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Transfusing blood from an old mouse to a younger mouse causes ageing

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The transfusion led an increased number of senescent cells – which accumulate as we get older – in the young mice, suggesting that cellular ageing isn’t just a case of wear and tear



Health



5 August 2022

Transfusing the blood of an old mouse into a younger rodent may age the latter animal

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Transfusing young mice with blood from older rodents quickly triggers ageing, suggesting that cellular ageing isn’t just a case of wear and tear.

A longstanding hypothesis called parabiosis theorises that surgically connecting an old mouse with a young rodent causes a transfer of blood that de-ages the older animal. While this benefits the older mouse, the effects on the young donor rodent were less clear.

To learn more, Irina Conboy at the University of California, Berkeley, and her colleagues transfused blood between young mice, aged three months, and those that were approaching two years old.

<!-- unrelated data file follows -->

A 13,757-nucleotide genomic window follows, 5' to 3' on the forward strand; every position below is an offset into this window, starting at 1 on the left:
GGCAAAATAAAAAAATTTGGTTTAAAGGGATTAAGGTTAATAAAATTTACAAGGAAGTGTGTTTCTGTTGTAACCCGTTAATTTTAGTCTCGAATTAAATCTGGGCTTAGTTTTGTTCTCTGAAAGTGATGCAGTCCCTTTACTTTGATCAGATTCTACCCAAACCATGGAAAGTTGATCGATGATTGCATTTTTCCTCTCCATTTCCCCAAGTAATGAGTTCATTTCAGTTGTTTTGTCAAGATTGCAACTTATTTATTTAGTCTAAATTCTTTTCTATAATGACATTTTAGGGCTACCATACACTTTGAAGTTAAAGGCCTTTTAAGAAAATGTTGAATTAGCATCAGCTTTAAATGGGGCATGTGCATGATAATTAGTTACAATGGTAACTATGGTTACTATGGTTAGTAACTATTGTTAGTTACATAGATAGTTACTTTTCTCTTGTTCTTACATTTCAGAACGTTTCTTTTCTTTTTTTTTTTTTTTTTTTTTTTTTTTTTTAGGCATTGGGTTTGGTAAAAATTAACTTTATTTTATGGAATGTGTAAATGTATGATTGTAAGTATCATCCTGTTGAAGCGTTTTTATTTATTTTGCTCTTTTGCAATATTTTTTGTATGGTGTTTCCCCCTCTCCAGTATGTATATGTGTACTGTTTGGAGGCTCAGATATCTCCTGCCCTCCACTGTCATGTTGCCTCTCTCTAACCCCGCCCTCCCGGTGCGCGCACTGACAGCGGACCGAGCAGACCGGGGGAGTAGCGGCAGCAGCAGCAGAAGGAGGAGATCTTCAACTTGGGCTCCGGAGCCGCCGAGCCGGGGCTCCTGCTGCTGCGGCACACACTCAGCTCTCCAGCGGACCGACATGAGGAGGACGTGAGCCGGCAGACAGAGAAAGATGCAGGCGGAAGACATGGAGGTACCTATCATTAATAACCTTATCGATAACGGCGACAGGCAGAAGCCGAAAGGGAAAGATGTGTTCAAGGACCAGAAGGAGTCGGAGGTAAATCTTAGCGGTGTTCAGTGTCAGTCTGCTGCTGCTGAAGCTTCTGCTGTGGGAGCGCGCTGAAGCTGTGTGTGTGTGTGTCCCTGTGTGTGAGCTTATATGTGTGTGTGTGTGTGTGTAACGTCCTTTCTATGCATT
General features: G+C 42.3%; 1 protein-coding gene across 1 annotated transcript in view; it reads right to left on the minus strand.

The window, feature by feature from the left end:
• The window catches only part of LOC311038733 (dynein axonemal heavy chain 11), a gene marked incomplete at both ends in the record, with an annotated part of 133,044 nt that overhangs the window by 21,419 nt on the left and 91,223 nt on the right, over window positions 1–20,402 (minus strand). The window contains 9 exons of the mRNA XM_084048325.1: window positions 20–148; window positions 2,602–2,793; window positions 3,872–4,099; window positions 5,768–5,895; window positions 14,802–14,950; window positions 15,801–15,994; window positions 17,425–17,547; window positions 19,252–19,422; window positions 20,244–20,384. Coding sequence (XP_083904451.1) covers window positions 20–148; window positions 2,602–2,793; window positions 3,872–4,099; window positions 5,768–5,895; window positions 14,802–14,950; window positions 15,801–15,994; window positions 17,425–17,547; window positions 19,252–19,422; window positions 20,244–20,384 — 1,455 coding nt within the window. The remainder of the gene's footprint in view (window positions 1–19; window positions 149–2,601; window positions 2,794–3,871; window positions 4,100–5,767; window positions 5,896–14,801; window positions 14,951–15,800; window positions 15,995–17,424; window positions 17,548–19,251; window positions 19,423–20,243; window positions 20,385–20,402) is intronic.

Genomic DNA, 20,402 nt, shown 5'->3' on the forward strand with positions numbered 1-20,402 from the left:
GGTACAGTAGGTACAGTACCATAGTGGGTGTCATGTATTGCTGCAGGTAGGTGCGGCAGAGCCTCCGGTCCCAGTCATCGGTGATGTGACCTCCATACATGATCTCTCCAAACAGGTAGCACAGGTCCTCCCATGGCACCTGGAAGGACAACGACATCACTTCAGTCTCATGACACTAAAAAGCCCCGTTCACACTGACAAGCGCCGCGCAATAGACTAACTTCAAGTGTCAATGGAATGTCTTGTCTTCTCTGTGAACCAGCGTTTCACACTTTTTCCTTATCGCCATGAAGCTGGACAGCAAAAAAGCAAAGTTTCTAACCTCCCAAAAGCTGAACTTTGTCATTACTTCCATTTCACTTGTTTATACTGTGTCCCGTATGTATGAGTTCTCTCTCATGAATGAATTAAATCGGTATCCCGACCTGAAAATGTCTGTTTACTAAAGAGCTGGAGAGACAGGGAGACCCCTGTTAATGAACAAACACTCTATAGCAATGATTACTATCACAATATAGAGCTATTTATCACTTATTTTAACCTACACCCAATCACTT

Two weeks later, the young mice had an increased number of senescent cells – cells in the liver, kidneys and muscles that are damaged but do not die or divide. These cells accumulate as a normal part of ageing, beginning after a few years of life in people.

Strength tests also revealed the young mice became weaker after receiving the older rodents’ blood.

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Overall, the results suggest that senescent cells can be induced in young animals outside of chronological ageing.

“Cell senescence is only part of the process of ageing,” says Conboy. “That opens new horizons and helps explain why senolytics [drugs that clear senescent cells in the body] so far in clinical trials were less successful than people hoped.”

The experiment may also assist researchers who are trying to tackle the health issues of ageing.

“This is a very exciting study that highlights a potential anti-ageing treatment,” says Roman Bauer at the University of Surrey in the UK.

Bauer highlights how previous research suggests that clearing senescent cells from mice rejuvenates their blood. Referring to the Berkeley study, he says: “The research also demonstrates opportunities for senolytics, so drugs that eliminate senescent cells, which we are currently also investigating for cancer treatment.”

Journal reference: Nature Metabolism, DOI: https://doi.org/10.1038/s42255-022-00609-6

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